K kilo 103 = 10001 210 = 10241 2.40%
    M mega106 = 10002 220 = 10242 4.86%
    G giga 109 = 10003 230 = 10243 7.37%
    T tera 1012 = 10004 240 = 10244 9.95%
    P peta 1015 = 10005 250 = 10245 12.59%
    E exa 1018 = 10006 260 = 10246 15.29%
    Z zetta 1021 = 10007 270 = 10247 18.06%
    Y yotta 1024 = 10008 280 = 10248 20.89%

    Multiples of bytes
    SI decimal prefixes Binary
    usage IEC binary prefixes
    Name
    (Symbol) Value Name
    (Symbol) Value
    kilobyte (kB) 103 210 kibibyte (KiB) 210
    megabyte (MB) 106 220 mebibyte (MiB) 220
    gigabyte (GB) 109 230 gibibyte (GiB) 230
    terabyte (TB) 1012 240 tebibyte (TiB) 240
    petabyte (PB) 1015 250 pebibyte (PiB) 250
    exabyte (EB) 1018 260 exbibyte (EiB) 260
    zettabyte (ZB) 1021 270 zebibyte (ZiB) 270
    yottabyte (YB) 1024 280 yobibyte (YiB) 280
    See also: Multiples of bits · Orders of magnitude of data

  24. Ron007

    Didn’t mean to hit enter …

    There is one more type of “un-reported” space on the HD. When the first HD’s came out, they were MUCH less reliable than now. Small pieces of the HD would become defective on a regular basis. So to compensate, the manufacturers ship the drive with some unreported space that can be allocated to replace the “missing’ bits That way the HD continues to report the same size, until it completely fail.

  25. Wayne in Indy

    Very nice article. One other small quark of storage is block and cluster size. Files most often do not completely fill the last block of the file, so on average there will be 1/2 a block times the number of files wasted. So for 500,000 files, if your block size is 1024, you will lose about 1/4 Gig. No big deal today, but I can remember when a 256 megabyte drive was a huge disk.

  26. clamo

    no the real reason y hdd capacities are different then what the manufactures say is because of Microsoft.

    the windows OS is not capable of fully detecting the hdd’s actual space hence y you loos a bit of it. not to mention the different partitions that are used. and this is do to the fact that MicroCRAP does not believe in 1000bytes= a megabyte. also NTFS partitions use more space than FAT16 or 32. but FAT 16 and 32 don’t allow you to fully use the amount of space that’s windows detects ether, but NTFS does.

    if you install a 2tb hdd in linux you will see that the hdd will use closer to the amount of actual space your drive has do to the fact that UNIX based OS’s see’s 1000bytes as 1 megabyte. and UNIX systems don’t use large partitions like windows does.

    O and btw comparing ram megabytes to hdd’s is not a good way to explain this as ram does not use partitions, nor is it the same tech. ram chips are not hdd platters. “ssd’s are comepleatley different to”

  27. Siosilvar

    @SatoMew

    No, it really is just an extra ‘i’. As it stands, Windows displays sizes in GiB but uses the incorrect “GB” unit. The solution is to either fix the displayed size to match the unit or fix the unit to match the display size.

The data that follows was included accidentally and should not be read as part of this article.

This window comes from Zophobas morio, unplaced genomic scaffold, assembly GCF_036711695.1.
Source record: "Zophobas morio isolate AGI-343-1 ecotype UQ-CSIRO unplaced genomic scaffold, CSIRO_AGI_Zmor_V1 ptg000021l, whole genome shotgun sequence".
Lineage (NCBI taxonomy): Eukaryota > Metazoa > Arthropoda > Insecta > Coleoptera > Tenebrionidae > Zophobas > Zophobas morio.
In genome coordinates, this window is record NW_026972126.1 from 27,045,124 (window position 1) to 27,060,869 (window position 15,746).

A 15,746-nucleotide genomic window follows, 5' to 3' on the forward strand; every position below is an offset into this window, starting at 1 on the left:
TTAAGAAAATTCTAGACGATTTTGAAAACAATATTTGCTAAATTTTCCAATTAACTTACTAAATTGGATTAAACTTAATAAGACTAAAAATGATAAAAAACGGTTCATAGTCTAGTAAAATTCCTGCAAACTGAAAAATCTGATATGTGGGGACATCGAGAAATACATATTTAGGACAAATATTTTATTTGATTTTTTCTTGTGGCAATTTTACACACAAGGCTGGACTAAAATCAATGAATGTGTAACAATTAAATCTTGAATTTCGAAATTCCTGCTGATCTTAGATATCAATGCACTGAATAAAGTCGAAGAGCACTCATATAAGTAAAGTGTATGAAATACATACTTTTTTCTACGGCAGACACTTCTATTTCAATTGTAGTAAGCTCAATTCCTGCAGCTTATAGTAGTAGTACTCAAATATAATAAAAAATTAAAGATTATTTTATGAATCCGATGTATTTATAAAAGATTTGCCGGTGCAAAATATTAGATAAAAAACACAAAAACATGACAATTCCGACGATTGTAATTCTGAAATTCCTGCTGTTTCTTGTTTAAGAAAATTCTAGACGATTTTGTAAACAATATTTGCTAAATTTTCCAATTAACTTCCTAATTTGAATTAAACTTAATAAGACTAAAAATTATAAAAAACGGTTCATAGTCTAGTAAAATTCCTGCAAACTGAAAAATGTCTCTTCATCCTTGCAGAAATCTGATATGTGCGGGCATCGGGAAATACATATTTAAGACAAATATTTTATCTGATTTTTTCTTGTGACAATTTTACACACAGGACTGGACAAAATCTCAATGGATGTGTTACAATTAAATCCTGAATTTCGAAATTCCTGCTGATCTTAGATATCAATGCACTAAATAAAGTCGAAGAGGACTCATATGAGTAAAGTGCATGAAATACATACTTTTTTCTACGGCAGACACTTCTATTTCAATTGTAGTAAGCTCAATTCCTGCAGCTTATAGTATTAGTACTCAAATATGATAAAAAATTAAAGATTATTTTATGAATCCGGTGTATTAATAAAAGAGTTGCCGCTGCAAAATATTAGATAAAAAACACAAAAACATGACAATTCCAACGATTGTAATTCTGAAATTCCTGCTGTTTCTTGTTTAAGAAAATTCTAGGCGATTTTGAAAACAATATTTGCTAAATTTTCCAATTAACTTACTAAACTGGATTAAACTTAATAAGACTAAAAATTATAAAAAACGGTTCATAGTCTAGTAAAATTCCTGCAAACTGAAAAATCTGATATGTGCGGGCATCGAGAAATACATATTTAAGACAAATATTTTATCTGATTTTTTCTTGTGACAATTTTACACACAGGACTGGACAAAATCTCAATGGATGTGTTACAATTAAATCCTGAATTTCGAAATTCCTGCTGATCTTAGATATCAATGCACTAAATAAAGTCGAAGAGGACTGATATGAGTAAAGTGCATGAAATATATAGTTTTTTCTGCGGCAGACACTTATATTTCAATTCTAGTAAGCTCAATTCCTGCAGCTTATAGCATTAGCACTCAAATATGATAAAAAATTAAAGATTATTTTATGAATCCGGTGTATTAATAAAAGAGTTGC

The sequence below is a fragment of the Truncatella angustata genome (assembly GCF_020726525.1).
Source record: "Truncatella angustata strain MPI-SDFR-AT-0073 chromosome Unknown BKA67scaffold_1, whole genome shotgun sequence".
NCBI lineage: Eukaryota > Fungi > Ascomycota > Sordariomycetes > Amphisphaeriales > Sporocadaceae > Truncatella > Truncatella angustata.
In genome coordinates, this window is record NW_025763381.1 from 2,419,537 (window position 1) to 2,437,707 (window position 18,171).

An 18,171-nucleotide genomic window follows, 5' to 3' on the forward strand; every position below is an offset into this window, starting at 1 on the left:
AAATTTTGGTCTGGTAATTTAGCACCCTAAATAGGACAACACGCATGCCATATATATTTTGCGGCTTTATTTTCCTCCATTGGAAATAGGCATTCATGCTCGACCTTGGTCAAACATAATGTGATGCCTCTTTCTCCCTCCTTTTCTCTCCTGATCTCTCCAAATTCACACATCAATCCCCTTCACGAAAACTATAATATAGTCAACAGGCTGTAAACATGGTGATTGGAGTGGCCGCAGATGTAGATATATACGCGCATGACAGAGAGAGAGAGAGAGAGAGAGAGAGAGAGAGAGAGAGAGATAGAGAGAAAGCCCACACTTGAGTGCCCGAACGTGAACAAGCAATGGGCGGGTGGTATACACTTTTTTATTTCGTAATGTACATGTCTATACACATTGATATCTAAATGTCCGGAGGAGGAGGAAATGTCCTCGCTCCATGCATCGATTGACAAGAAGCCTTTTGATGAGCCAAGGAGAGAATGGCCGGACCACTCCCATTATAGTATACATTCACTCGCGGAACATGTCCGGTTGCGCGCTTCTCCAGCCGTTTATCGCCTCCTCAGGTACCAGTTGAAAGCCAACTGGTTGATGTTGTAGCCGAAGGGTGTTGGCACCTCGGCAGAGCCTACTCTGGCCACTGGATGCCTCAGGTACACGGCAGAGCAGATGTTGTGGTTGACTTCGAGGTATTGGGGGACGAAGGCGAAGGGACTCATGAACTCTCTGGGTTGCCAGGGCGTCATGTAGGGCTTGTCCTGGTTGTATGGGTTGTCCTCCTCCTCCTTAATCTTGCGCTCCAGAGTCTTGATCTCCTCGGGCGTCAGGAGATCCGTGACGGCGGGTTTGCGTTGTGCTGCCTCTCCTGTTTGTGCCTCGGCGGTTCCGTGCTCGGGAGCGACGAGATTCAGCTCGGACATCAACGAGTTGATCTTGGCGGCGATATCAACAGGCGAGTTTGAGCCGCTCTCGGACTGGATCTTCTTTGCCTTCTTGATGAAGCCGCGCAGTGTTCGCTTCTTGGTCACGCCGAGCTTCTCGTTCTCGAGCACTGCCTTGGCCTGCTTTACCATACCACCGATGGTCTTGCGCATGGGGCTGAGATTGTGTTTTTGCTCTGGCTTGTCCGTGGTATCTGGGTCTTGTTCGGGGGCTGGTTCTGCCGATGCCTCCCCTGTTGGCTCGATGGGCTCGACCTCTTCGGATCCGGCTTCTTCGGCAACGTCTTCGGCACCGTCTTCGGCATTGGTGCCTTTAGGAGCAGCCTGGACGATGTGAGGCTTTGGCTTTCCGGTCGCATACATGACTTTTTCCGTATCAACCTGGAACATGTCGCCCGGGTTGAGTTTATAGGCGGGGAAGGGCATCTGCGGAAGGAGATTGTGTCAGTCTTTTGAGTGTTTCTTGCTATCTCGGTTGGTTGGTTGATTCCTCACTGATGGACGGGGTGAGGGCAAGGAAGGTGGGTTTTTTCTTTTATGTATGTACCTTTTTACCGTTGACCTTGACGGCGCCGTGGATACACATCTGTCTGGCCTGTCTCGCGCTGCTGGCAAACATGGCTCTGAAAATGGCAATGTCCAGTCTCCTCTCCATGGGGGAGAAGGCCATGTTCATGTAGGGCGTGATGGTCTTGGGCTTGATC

28. Siosilvar

    @clamo
    Please stop deliberately spreading misinformation. Windows is perfectly capable of detecting the whole HDD’s space, NTFS has a smaller footprint than FAT does on bigger drives (e.g. an HDD), I’ve recently looked at a disk in Ubuntu that displayed its size in MiB, and the fact that RAM isn’t the same technology is irrelevant to the discussion.

  29. Raging Piton

    When I got my new laptop it had exactly 465 GB instead of 500 GB just like you said!

    I’m so dumb that I thought the remaining space was preserved for over provisioning. Just imagine me comparing SSD technology to HDD just to calm myself.

  30. Suvrojit

    This is an odd request. But can you tell me in the first screenshot which view & sort… settings you have selected? Because it shows the drives in much bigger icon with details too & the font is looking cool too….

  31. Leisa

    @ Paul, you are misleading yourself if you think you got what you paid for.
    2,000,395,694,080 bytes is 2 TB only to drive manufacturers, but it is NOT really 2 TB.
    2 TB is actually 2 * 1024 * 1024 * 1024 * 1024 or 2,199,023,255,552 and you didn’t get that, so you ARE being ripped off.

  32. keshav37a

    excellent article

  33. kickass

    @Leisa, the fact of the matter is that he has recieved over a trillion bytes which in logic means that he has more than 2TB According to the manufacturer, so he can’t really complain.

  34. Bailey

    Great article but am I the only one that noticed that the Used space and Free space don’t add up to 412 GB??? LOL

  35. SamCal

    That’s an interesting way to attempt to explain it to the masses. But Hard Disk Drive (HDD) capacity has more to do with physics. HDD technology predates Apple, Microsoft, and most other modern operating systems. Originally HDDs were extremely expensive, HUGE, and only available to large corporations, research institutions, and the military. (I’ve worked with early 10MB HDDs the size of a sofa.)

    HDD makers must state the devices’ ability to retain individual ‘bits’ of data – but they do not have much control over the eventual employment of that capacity, e.g., file system, # tracks, # sectors, data word size, checksum requirements, redundancy bits for error correction, etc. [Unless they are making a proprietary design or limiting the product to specific applications.] It is extremely unlikely that two DIFFERENT operating systems would ever be able to obtain exactly the same end-user capacity as reported by the different file systems. That doesn’t mean you were cheated.

    Think of it this way: when you purchase a gallon of gasoline you are buying the producer’s certification that 1 gallon of fuel will produce “X’ amount of energy (under some stated conditions) to be used as you desire. The OEM has no control over vehicle (car, truck, lawn mower, chain saw); conditions (hot, cold, high altitude); driver (grandma, racer, etc). One user may get 10 mpg while another might get 35 mpg.

    It’s a very similar issue with HDDs. There is a minimum capacity of “bits” of data the OEMs certifies the device’s technology is capable of reliably delivering (at defined error rates and other conditions). If you could load a HDD to capacity with all the bits it could possibly store and then counted ALL those “bits” in base 10 units as in 1, 2, 3, 4, 5, 6, 7.. 39, 40… 127, 128… 1,024… then you will eventually reach the OEM ‘certified’ capacity.